Archives of the Mayor's Press Office

Date: Tuesday, August 11, 1998

Release #386-98

Contact: Colleen Roche/Brenda Perez (212) 788-2958
Sandra Mullin (DOH) (212) 788-5290


Mayor Rudolph W. Giuliani today announced that the Infant Mortality Rate (IMR) in New York City has reached an all time low, eclipsing the record set in 1996. New York City's Infant Mortality Rate (IMR) for 1997 was 7.1 infant deaths per 1,000 live births, representing a nine percent decrease from the 1996 IMR of 7.8, and a 30.4% decline since 1993 when the IMR was 10.2.

Joining the Mayor for the announcement at North General Hospital in Central Harlem were Neal L. Cohen, M.D., Commissioner of Health and Mental Health; Dr. Rosa Gil, Mayor's Special Advisor on Health Policy; Thomas Long, Senior Vice President, North General Hospital; and Dr. Gale Blakley, Paul Robeson Prenatal Program, North General Hospital.

"While there is no single reason for the decline in infant mortality, several programs administered by the Department of Health as well as health providers throughout the City certainly contribute to our ongoing success," said Mayor Giuliani. "Improved access to prenatal care, declining incidence of cocaine and other substance abuse by pregnant women, declining incidence of sexually transmitted diseases during pregnancy, and advances in medicine that improve the chances for survival of the most at-risk babies are just some of the factors responsible for this historic drop.

"The declining rate of infant mortality is one way of measuring health progress for the City's children. In addition, more children are being vaccinated against diseases, there are fewer cases of lead poisoning among our children, and the number of teenage pregnancies has declined by 13 percent in the last two years," the Mayor concluded.

Health Commissioner Dr. Neal Cohen said, "I am very pleased to announce that, once again, there were fewer infant deaths than ever in our City last year. Infant mortality rates vary by neighborhood, but the overall trend in New York City is clear and compelling: infant mortality is going down significantly. It's especially gratifying to see that these declines are occurring for New Yorkers in many diverse neighborhoods."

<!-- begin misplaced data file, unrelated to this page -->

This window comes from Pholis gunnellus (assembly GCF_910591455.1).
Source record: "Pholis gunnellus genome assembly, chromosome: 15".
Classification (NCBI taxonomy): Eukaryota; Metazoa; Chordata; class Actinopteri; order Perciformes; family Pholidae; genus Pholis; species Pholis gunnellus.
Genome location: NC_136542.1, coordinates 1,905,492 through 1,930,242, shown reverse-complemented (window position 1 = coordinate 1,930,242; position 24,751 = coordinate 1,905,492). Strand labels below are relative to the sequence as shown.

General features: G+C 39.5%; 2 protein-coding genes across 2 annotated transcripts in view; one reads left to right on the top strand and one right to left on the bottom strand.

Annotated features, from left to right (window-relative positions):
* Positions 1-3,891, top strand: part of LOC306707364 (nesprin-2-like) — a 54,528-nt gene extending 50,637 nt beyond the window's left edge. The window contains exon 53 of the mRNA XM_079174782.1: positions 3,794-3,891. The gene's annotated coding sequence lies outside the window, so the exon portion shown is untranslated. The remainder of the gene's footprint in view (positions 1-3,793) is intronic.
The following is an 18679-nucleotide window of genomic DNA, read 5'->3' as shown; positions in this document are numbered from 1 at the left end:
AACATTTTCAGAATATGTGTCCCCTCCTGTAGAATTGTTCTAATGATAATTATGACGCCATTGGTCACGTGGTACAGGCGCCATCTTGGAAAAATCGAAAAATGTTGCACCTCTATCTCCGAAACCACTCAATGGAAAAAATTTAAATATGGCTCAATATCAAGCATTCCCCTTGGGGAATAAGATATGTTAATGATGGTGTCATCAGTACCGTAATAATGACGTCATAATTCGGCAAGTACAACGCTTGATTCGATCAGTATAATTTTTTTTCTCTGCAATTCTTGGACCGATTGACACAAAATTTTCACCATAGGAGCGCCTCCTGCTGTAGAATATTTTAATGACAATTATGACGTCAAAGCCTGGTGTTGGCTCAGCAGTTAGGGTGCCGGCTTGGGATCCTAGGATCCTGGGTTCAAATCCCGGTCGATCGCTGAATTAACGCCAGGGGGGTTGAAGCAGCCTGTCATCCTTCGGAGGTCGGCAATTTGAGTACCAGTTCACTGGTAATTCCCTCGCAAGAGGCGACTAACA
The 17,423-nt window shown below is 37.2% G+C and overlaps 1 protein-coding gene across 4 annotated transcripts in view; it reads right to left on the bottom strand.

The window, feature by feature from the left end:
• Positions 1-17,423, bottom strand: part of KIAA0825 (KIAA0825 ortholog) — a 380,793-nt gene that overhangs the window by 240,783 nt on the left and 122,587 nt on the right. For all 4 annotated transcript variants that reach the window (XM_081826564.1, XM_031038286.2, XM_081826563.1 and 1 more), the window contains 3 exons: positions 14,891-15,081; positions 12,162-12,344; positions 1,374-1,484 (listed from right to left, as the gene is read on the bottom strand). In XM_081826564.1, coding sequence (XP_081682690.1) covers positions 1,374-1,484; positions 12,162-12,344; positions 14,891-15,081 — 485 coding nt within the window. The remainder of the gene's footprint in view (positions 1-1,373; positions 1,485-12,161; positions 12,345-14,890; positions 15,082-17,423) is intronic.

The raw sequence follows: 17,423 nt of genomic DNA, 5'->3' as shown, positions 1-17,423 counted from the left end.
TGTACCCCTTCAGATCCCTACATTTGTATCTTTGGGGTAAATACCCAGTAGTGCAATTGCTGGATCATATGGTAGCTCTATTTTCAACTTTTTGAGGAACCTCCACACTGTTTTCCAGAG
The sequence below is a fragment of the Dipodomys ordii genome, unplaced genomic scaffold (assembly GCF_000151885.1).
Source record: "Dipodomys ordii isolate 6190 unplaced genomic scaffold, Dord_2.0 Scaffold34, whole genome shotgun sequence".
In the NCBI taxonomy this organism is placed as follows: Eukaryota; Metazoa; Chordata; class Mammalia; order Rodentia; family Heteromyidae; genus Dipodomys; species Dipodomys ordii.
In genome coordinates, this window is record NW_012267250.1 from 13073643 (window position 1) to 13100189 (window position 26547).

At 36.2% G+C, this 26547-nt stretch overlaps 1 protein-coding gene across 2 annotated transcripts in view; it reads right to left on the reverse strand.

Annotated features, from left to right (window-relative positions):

Dr. Gil added, "Our City's IMR is lower than the most recently published national rate (preliminary 7.2 in 1996), and it continues New York City's great progress toward meeting the federal government's goal for the year 2000. Health care providers educating women about the importance of prenatal care can take great pride in this accomplishment."

New York City's infant mortality rate (IMR) for 1997 was 7.1 infant deaths per 1,000 live births. It is based on a total of 881 infants who died at less than one year of age, and a total of 123,313 live births in New York City.

In fifteen of the City's 30 health center districts, the Infant Mortality Rate fell more than ten percent. Some of the most significant improvements were made in neighborhoods where the Health Department has located community-based maternity health drop-in centers to provide intensive outreach to pregnant women:

The Health Department has a long history of leadership in its efforts to reduce infant mortality and improve infant health and the reproductive health of women. DOH Programs include:

Go to Press Releases | Giuliani Archives | Mayor's Office | Home Page
Contact Us | FAQs | Privacy Statement | Site Map